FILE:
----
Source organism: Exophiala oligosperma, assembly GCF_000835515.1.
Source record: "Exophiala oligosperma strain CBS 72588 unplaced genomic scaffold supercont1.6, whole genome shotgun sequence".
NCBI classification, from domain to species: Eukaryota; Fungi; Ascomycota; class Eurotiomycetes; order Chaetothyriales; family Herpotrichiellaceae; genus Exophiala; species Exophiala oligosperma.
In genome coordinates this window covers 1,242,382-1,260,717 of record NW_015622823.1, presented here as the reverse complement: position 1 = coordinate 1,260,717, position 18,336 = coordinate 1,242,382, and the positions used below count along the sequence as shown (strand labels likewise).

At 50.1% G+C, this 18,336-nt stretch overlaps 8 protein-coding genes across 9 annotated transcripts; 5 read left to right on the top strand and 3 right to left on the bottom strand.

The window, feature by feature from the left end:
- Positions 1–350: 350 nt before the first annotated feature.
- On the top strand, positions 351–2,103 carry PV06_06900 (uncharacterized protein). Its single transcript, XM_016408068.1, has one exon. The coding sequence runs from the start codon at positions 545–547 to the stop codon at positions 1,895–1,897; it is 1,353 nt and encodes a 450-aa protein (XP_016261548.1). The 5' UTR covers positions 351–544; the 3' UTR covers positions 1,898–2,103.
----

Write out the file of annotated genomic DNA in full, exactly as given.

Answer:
Source organism: Exophiala oligosperma, assembly GCF_000835515.1.
Source record: "Exophiala oligosperma strain CBS 72588 unplaced genomic scaffold supercont1.6, whole genome shotgun sequence".
NCBI classification, from domain to species: Eukaryota; Fungi; Ascomycota; class Eurotiomycetes; order Chaetothyriales; family Herpotrichiellaceae; genus Exophiala; species Exophiala oligosperma.
In genome coordinates this window covers 1,242,382-1,260,717 of record NW_015622823.1, presented here as the reverse complement: position 1 = coordinate 1,260,717, position 18,336 = coordinate 1,242,382, and the positions used below count along the sequence as shown (strand labels likewise).

At 50.1% G+C, this 18,336-nt stretch overlaps 8 protein-coding genes across 9 annotated transcripts; 5 read left to right on the top strand and 3 right to left on the bottom strand.

The window, feature by feature from the left end:
- Positions 1–350: 350 nt before the first annotated feature.
- On the top strand, positions 351–2,103 carry PV06_06900 (uncharacterized protein). Its single transcript, XM_016408068.1, has one exon. The coding sequence runs from the start codon at positions 545–547 to the stop codon at positions 1,895–1,897; it is 1,353 nt and encodes a 450-aa protein (XP_016261548.1). The 5' UTR covers positions 351–544; the 3' UTR covers positions 1,898–2,103.